RALEIGH (WTVD) -- Billions of dollars in federal funding won't be held hostage as the legal fight over House Bill 2 plays out.
White House spokesman Josh Earnest said an administration review is on hold about whether the law could force federal agencies to freeze money for health, education or housing programs. He said the agencies will wait for the courts to determine whether the law violates the Civil Rights Act.
"As Governor McCrory has said all along, his administration's assertive action against Washington overreach will protect federal funding for schools and other services while allowing the courts (to) resolve this issue," said Josh Ellis, the governor's communications director.
The Justice Department and North Carolina Gov. Pat McCrory sued each other Monday. At issue is a state law that says transgender people must use public bathrooms that correspond to the sex on their birth certificate.
Critics of the law said the state's lawsuit is a waste of time and money.
"The courts have already spoken. This is a frivolous lawsuit," said North Carolina NAACP President the Rev. William Barber.
The NAACP is gearing up for another massive Moral Monday demonstration. The last time, about 1,000 people rallied and dozens were arrested.
The civil rights group is pushing for a repeal of HB2 and criticizing McCrory for going to bat against the federal government.
"This bill is morally indefensible, it's constitutionally inconsistent, and it's economically insane," said Barber.
The NC NAACP announced plans Thursday for another massive Moral Monday march. (WTVD)
The new chairman of the NC GOP called on Attorney General Roy Cooper to denounce the Moral Mondays.
"As North Carolina's chief law enforcement officer and candidate for Governor, it is imperative the people of North Carolina know where Roy Cooper stands," Robin Hayes said. "As someone who was 'encouraged' by the actions of the Moral Monday crowd, does Cooper stand with the taxpayers of North Carolina or the few far-left activists paid for by out-of-state special interest groups to push for higher taxes and bigger government?"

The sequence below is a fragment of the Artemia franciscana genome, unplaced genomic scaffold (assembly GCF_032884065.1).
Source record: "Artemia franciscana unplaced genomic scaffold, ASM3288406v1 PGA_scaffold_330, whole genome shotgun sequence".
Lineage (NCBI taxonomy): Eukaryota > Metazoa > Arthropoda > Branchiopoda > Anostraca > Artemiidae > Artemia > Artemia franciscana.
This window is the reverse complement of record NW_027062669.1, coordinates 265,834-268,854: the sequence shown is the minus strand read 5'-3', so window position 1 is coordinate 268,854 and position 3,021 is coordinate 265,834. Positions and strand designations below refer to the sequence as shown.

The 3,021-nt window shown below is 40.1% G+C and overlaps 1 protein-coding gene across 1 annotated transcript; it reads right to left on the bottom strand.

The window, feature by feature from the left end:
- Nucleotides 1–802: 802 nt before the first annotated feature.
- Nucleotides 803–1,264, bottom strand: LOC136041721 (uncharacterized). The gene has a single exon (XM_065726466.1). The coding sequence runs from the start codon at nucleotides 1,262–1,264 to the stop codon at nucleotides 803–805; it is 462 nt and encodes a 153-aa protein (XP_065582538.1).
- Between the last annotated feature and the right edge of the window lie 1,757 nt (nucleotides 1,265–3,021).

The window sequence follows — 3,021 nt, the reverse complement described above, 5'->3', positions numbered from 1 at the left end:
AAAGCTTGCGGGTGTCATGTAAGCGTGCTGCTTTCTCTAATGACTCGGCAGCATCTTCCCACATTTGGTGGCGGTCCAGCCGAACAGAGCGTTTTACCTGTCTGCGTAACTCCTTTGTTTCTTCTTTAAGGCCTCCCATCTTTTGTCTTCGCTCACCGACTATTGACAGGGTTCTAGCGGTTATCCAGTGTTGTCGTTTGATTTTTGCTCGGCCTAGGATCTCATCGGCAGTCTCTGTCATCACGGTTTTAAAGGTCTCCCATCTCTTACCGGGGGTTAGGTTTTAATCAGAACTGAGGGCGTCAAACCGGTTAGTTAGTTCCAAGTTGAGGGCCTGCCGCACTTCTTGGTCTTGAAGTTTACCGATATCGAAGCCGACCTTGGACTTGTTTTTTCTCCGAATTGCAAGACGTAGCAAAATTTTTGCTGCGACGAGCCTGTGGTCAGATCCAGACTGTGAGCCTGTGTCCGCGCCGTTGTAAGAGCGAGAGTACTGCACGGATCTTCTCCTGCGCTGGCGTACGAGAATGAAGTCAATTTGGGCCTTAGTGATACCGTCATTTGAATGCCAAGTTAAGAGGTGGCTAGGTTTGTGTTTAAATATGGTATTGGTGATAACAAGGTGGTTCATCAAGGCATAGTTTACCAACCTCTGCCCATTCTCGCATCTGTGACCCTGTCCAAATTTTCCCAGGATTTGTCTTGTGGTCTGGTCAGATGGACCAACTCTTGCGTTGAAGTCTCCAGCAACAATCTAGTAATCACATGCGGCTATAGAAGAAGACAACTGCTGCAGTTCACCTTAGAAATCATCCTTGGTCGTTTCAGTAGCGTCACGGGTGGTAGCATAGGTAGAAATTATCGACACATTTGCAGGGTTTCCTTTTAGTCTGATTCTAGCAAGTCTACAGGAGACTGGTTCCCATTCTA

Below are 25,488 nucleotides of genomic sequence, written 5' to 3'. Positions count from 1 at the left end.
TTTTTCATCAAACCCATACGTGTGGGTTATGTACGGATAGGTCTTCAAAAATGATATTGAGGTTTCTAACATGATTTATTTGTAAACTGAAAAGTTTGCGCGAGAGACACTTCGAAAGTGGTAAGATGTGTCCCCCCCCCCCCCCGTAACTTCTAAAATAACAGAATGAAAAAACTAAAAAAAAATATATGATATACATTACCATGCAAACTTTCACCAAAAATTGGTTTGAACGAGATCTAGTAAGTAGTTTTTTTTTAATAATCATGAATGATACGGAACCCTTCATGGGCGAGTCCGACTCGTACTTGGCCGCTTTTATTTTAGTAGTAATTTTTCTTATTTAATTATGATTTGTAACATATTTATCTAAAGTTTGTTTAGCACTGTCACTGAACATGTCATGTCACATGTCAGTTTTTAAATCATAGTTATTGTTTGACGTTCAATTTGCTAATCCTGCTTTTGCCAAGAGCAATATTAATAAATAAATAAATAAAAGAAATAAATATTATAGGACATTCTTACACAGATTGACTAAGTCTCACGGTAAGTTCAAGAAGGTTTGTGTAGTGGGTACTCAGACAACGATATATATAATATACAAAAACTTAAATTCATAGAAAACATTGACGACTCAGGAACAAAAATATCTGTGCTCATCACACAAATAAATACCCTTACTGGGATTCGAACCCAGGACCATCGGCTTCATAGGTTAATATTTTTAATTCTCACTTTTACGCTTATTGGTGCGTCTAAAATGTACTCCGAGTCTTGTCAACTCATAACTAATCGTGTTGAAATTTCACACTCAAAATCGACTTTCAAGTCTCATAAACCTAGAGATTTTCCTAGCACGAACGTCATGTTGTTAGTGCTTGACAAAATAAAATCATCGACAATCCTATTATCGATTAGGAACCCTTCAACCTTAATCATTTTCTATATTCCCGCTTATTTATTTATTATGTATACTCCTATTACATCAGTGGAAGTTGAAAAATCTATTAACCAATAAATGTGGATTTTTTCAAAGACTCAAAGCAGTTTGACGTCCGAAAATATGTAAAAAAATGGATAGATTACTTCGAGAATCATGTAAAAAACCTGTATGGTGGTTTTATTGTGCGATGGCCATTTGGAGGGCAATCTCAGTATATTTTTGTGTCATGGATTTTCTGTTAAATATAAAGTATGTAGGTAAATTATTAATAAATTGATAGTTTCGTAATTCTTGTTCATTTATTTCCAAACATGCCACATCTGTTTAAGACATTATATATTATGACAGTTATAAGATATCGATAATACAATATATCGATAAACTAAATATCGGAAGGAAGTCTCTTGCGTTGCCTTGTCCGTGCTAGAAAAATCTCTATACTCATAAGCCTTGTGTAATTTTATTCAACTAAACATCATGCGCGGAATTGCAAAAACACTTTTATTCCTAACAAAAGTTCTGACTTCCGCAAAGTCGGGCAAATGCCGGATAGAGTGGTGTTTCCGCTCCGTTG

A new report finds the state could lose $5 billion a year because of HB2. The research was done by The Williams Institute, which is based at UCLA's law school.
The ACC is weighing whether to keep its conference championship games of North Carolina.
The league released this statement:
"The Atlantic Coast Conference and its member institutions remain committed to equality, diversity and inclusion. Discrimination in any form has no place in higher education and college athletics, and the safe and respectful treatment of all student-athletes, coaches and fans, regardless of gender, will remain a priority. During the 2016 ACC Spring Meetings, the league's Faculty Athletics Representatives, Athletics Directors, Senior Woman Administrators and student-athlete representatives discussed North Carolina's HB2 and its effects. The membership strongly supports the league continuing to engage at the highest levels regarding the effects of this law on its constituents as it evaluates current and future events and championships within the state of North Carolina. The league will also require commitments to provide safe and inclusive environments from sites for which there are current commitments for ACC Championships."
Others continue to back McCrory and the state. The latest legal action over HB2 was a federal lawsuit filed by a Christian conservative group on behalf of North Carolina parents and students.
"Every student has the right and expectation of privacy when they go into a locker room or shower," said Alliance Defending Freedom attorney Kellie Fiedorek.
The Associated Press contributed to this report.